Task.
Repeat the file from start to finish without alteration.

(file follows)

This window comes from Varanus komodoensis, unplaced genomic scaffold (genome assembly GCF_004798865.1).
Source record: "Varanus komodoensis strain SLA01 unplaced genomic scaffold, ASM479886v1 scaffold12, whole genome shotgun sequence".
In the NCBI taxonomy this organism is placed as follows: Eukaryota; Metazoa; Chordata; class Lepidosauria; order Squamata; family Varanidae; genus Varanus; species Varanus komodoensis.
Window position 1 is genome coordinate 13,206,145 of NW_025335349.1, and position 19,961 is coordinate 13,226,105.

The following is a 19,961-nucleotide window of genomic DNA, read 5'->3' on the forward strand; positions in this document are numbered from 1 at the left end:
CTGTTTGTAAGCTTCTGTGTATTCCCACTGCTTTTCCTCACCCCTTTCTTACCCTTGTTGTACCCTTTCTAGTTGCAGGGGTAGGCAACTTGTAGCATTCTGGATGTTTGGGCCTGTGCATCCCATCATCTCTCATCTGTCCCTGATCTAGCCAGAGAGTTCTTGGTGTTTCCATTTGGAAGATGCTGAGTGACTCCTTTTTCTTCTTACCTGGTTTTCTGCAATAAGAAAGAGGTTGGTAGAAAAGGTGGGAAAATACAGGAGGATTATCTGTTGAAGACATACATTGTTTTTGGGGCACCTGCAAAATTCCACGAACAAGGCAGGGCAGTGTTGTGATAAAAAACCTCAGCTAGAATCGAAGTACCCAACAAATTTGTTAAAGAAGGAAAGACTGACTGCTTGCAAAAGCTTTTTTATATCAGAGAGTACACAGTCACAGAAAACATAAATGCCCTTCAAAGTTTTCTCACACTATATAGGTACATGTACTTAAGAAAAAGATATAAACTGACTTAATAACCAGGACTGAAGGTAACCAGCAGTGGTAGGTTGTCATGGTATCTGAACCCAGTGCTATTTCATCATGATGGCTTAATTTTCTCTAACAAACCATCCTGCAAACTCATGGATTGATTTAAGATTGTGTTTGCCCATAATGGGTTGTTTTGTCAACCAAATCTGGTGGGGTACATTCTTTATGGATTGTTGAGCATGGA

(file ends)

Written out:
This window comes from Varanus komodoensis, unplaced genomic scaffold (genome assembly GCF_004798865.1).
Source record: "Varanus komodoensis strain SLA01 unplaced genomic scaffold, ASM479886v1 scaffold12, whole genome shotgun sequence".
In the NCBI taxonomy this organism is placed as follows: Eukaryota; Metazoa; Chordata; class Lepidosauria; order Squamata; family Varanidae; genus Varanus; species Varanus komodoensis.
Window position 1 is genome coordinate 13,206,145 of NW_025335349.1, and position 19,961 is coordinate 13,226,105.

The following is a 19,961-nucleotide window of genomic DNA, read 5'->3' on the forward strand; positions in this document are numbered from 1 at the left end:
CTGTTTGTAAGCTTCTGTGTATTCCCACTGCTTTTCCTCACCCCTTTCTTACCCTTGTTGTACCCTTTCTAGTTGCAGGGGTAGGCAACTTGTAGCATTCTGGATGTTTGGGCCTGTGCATCCCATCATCTCTCATCTGTCCCTGATCTAGCCAGAGAGTTCTTGGTGTTTCCATTTGGAAGATGCTGAGTGACTCCTTTTTCTTCTTACCTGGTTTTCTGCAATAAGAAAGAGGTTGGTAGAAAAGGTGGGAAAATACAGGAGGATTATCTGTTGAAGACATACATTGTTTTTGGGGCACCTGCAAAATTCCACGAACAAGGCAGGGCAGTGTTGTGATAAAAAACCTCAGCTAGAATCGAAGTACCCAACAAATTTGTTAAAGAAGGAAAGACTGACTGCTTGCAAAAGCTTTTTTATATCAGAGAGTACACAGTCACAGAAAACATAAATGCCCTTCAAAGTTTTCTCACACTATATAGGTACATGTACTTAAGAAAAAGATATAAACTGACTTAATAACCAGGACTGAAGGTAACCAGCAGTGGTAGGTTGTCATGGTATCTGAACCCAGTGCTATTTCATCATGATGGCTTAATTTTCTCTAACAAACCATCCTGCAAACTCATGGATTGATTTAAGATTGTGTTTGCCCATAATGGGTTGTTTTGTCAACCAAATCTGGTGGGGTACATTCTTTATGGATTGTTGAGCATGGA